Case Author(s): Lisa Oakley, M.D. and Jerold Wallis, M.D. , 10/17/97 . Rating: #D2, #Q3

Diagnosis: Giant Cell Tumor of Sacrum

Brief history:

15-year-old girl with buttock pain.


Anterior and posterior delayed whole body bone images

View main image(bs) in a separate image viewer

View second image(bs). Additional spot images (post-void images of the pelvis)

View third image(ct). Once you have decided on the region of bony abnormality, view this CT image for correlation.

Full history/Diagnosis is available below

Diagnosis: Giant Cell Tumor of Sacrum

Full history:

15-year-old girl who presented to an outside hospital 7 months previously with complaints of buttock pain. Bone scintigraphy was performed at that time and was read as negative. The patient continued to complain of buttock pain and repeat bone scintigraphy was performed.


Tc-99m MDP


Bone scintigraphy shows a relatively large area of decreased uptake in the body of the sacrum. Mildly increased activity is noted in the sacrum adjacent to the region of decreased uptake.

The CT scan shows an expansile 6-cm soft tissue mass arising from the left sacrum. The mass obliterates the left sacral neural foramina and appears to break through sacral cortex, extending into the posterior pelvis.


Giant cell tumors (GCTs) represent about 4% of all primary bone tumors, but less than 2% are seen in children less than 15 years of age. These tumors are often expansile and very vascular, containing osteoclast-like multinucleated giant cells. They can arise anywhere in the skeleton, but the most common sites are the distal femur, proximal tibia, and distal radius. The scintigraphic appearance is fairly characteristic, although nonspecific, with more than half demonstating a "donut sign"--i.e., a central region of decreased activity corresponding to the tumor mass surrounded by a thick rim of intensely increased uptake due to marginal reactive new bone formation. In other instances, the tumor may appear purely "hot" or "cold".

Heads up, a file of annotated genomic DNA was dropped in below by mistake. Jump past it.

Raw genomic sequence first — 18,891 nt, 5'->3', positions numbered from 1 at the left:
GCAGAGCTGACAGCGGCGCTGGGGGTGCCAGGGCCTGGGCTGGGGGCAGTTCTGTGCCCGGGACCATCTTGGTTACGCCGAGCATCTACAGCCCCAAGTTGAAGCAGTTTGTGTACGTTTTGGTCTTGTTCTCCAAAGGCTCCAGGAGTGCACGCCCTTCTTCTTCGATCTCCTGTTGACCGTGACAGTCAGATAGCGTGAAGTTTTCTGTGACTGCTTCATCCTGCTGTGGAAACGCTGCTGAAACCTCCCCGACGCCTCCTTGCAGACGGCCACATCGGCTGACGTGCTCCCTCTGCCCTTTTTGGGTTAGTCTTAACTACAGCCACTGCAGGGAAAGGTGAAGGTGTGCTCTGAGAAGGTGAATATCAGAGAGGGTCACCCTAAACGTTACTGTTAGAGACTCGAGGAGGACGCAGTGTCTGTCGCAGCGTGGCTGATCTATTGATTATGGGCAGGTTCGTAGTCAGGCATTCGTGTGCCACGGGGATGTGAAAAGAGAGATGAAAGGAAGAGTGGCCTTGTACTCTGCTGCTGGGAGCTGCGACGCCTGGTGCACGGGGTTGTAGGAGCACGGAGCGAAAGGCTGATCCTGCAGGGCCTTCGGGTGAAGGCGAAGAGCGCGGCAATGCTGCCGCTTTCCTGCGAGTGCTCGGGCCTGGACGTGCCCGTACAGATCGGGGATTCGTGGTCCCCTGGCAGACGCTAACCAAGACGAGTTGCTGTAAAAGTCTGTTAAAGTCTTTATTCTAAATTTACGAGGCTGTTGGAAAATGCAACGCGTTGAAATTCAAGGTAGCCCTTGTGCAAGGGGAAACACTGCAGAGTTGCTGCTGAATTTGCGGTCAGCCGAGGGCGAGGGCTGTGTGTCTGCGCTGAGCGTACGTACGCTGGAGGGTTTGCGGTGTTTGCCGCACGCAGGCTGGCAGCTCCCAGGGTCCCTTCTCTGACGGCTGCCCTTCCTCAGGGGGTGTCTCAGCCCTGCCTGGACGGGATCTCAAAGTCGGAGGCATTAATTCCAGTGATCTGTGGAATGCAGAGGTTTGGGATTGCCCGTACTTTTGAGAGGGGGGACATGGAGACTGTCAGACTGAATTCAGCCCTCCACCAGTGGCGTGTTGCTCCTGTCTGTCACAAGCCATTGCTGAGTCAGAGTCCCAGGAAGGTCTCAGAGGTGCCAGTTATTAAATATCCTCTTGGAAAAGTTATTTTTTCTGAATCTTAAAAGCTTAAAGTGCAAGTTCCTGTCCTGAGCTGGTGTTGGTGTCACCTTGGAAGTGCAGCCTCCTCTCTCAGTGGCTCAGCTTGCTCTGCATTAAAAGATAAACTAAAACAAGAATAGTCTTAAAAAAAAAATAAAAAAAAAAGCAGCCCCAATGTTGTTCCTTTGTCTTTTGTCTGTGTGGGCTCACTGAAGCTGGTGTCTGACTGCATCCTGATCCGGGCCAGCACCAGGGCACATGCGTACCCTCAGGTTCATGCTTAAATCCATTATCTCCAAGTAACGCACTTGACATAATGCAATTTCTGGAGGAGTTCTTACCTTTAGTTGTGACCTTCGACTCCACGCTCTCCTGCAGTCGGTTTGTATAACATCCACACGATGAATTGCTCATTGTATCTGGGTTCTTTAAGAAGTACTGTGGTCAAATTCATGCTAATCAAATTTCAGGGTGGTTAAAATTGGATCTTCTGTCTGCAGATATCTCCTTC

"Cold defects" are often due to lytic tumors that do not incite significant reactive osteoblastic activity or to tumors (or other processes) that completely replace the bone marrow (and thus interfere with the blood supply to the bone). This appearance, though relatively uncommon, has been described in a wide variety of primary bone tumors and in metastases. At least 2% of metastatic lesions demonstrate decreased activity on bone scintigraphy and, although this finding is particularly common in multiple myeloma and renal cell carcinoma, one will encounter this appearance more frequently in association with breast and lung carcinoma given their overall greater incidence. Lesions of multiple myeloma, given their small size, may not be apparent on bone scintigraphy when they have decreased uptake.

This case is somewhat unusual due to the relatively young age of the patient, although GCT is certainly a consideration given the appearance and location of this tumor.

Reference: Skeletal Nuclear Medicine, B. David Collier, Ignac Fogelman, and Leonard Rosenthall, 1996


Follow up biopsy of the mass revealed a giant cell tumor.

In retrospect, the original bone scintigraphy study performed 7 months previously was subtly positive (please see follow up image). There is a small region of decreased uptake in the left sacrum. The interval change since the prior exam highlights the degree of bony destruction in the sacrum.

View followup image(bs). Posterior view of the pelvis (original bone scintigraphy)

Major teaching point(s):

Areas of decreased activity are often more difficult to identify than areas of increased uptake.

Differential Diagnosis List

Metastasis or other primary tumor

Sacral osteomyelitis with bony destruction (in the setting of a decubitus ulcer)

Osteoradionecrosis (following radiation therapy)

ACR Codes and Keywords:

References and General Discussion of Bone Scintigraphy (Anatomic field:Spine and Contents, Category:Neoplasm, Neoplastic-like condition)

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Case number: bs085

Copyright by Wash U MO